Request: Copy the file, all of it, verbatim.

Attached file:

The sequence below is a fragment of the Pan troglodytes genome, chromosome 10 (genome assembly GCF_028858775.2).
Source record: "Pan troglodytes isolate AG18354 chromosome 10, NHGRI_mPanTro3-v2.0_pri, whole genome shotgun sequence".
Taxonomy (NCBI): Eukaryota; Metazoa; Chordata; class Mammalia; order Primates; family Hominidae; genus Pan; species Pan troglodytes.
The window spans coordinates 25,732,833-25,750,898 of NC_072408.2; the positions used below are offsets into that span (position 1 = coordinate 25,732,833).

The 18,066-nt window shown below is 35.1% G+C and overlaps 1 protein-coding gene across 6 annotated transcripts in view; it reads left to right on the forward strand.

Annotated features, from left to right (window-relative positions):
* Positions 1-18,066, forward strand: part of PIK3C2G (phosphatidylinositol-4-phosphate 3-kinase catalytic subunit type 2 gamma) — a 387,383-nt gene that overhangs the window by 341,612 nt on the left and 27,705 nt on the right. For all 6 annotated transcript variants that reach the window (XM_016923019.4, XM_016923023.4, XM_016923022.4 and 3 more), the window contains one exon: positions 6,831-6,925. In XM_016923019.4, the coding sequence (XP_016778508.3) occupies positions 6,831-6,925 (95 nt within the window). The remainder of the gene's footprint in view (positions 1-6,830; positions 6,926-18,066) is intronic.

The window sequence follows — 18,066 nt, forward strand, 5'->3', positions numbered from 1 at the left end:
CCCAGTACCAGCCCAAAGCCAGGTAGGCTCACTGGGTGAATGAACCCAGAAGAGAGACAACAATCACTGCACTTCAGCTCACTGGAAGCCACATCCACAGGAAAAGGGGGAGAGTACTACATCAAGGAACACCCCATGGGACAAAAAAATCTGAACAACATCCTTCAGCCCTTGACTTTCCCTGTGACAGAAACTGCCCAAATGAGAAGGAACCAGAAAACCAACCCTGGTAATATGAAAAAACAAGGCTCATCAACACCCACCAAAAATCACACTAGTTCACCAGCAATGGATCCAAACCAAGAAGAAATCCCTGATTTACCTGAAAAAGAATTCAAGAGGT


The sequence below is a fragment of the Pan troglodytes genome, chromosome 10 (genome assembly GCF_028858775.2).
Source record: "Pan troglodytes isolate AG18354 chromosome 10, NHGRI_mPanTro3-v2.0_pri, whole genome shotgun sequence".
Taxonomy (NCBI): Eukaryota; Metazoa; Chordata; class Mammalia; order Primates; family Hominidae; genus Pan; species Pan troglodytes.
The window spans coordinates 25,732,833-25,750,898 of NC_072408.2; the positions used below are offsets into that span (position 1 = coordinate 25,732,833).

The 18,066-nt window shown below is 35.1% G+C and overlaps 1 protein-coding gene across 6 annotated transcripts in view; it reads left to right on the forward strand.

Annotated features, from left to right (window-relative positions):
* Positions 1-18,066, forward strand: part of PIK3C2G (phosphatidylinositol-4-phosphate 3-kinase catalytic subunit type 2 gamma) — a 387,383-nt gene that overhangs the window by 341,612 nt on the left and 27,705 nt on the right. For all 6 annotated transcript variants that reach the window (XM_016923019.4, XM_016923023.4, XM_016923022.4 and 3 more), the window contains one exon: positions 6,831-6,925. In XM_016923019.4, the coding sequence (XP_016778508.3) occupies positions 6,831-6,925 (95 nt within the window). The remainder of the gene's footprint in view (positions 1-6,830; positions 6,926-18,066) is intronic.

The window sequence follows — 18,066 nt, forward strand, 5'->3', positions numbered from 1 at the left end:
CCCAGTACCAGCCCAAAGCCAGGTAGGCTCACTGGGTGAATGAACCCAGAAGAGAGACAACAATCACTGCACTTCAGCTCACTGGAAGCCACATCCACAGGAAAAGGGGGAGAGTACTACATCAAGGAACACCCCATGGGACAAAAAAATCTGAACAACATCCTTCAGCCCTTGACTTTCCCTGTGACAGAAACTGCCCAAATGAGAAGGAACCAGAAAACCAACCCTGGTAATATGAAAAAACAAGGCTCATCAACACCCACCAAAAATCACACTAGTTCACCAGCAATGGATCCAAACCAAGAAGAAATCCCTGATTTACCTGAAAAAGAATTCAAGAGGT